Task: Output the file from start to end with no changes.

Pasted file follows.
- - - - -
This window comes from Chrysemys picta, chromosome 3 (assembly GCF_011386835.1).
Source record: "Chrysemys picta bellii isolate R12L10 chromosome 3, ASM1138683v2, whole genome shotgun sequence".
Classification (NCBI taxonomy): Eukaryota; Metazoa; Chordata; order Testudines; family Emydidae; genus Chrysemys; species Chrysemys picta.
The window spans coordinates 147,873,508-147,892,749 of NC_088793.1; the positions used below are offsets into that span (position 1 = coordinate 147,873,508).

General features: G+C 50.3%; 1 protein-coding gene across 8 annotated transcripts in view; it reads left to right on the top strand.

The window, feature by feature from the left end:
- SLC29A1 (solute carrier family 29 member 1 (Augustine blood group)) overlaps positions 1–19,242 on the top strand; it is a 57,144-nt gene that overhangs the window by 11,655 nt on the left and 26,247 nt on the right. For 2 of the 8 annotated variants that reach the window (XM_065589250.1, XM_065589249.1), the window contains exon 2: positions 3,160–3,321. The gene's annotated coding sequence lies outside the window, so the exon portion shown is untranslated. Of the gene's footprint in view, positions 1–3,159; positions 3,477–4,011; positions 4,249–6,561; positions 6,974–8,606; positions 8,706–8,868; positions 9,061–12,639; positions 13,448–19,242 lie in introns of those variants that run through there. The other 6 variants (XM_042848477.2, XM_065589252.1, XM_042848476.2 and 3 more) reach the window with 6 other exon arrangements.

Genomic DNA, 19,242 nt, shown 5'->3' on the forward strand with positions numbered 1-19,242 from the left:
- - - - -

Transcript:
This window comes from Chrysemys picta, chromosome 3 (assembly GCF_011386835.1).
Source record: "Chrysemys picta bellii isolate R12L10 chromosome 3, ASM1138683v2, whole genome shotgun sequence".
Classification (NCBI taxonomy): Eukaryota; Metazoa; Chordata; order Testudines; family Emydidae; genus Chrysemys; species Chrysemys picta.
The window spans coordinates 147,873,508-147,892,749 of NC_088793.1; the positions used below are offsets into that span (position 1 = coordinate 147,873,508).

General features: G+C 50.3%; 1 protein-coding gene across 8 annotated transcripts in view; it reads left to right on the top strand.

The window, feature by feature from the left end:
- SLC29A1 (solute carrier family 29 member 1 (Augustine blood group)) overlaps positions 1–19,242 on the top strand; it is a 57,144-nt gene that overhangs the window by 11,655 nt on the left and 26,247 nt on the right. For 2 of the 8 annotated variants that reach the window (XM_065589250.1, XM_065589249.1), the window contains exon 2: positions 3,160–3,321. The gene's annotated coding sequence lies outside the window, so the exon portion shown is untranslated. Of the gene's footprint in view, positions 1–3,159; positions 3,477–4,011; positions 4,249–6,561; positions 6,974–8,606; positions 8,706–8,868; positions 9,061–12,639; positions 13,448–19,242 lie in introns of those variants that run through there. The other 6 variants (XM_042848477.2, XM_065589252.1, XM_042848476.2 and 3 more) reach the window with 6 other exon arrangements.

Genomic DNA, 19,242 nt, shown 5'->3' on the forward strand with positions numbered 1-19,242 from the left: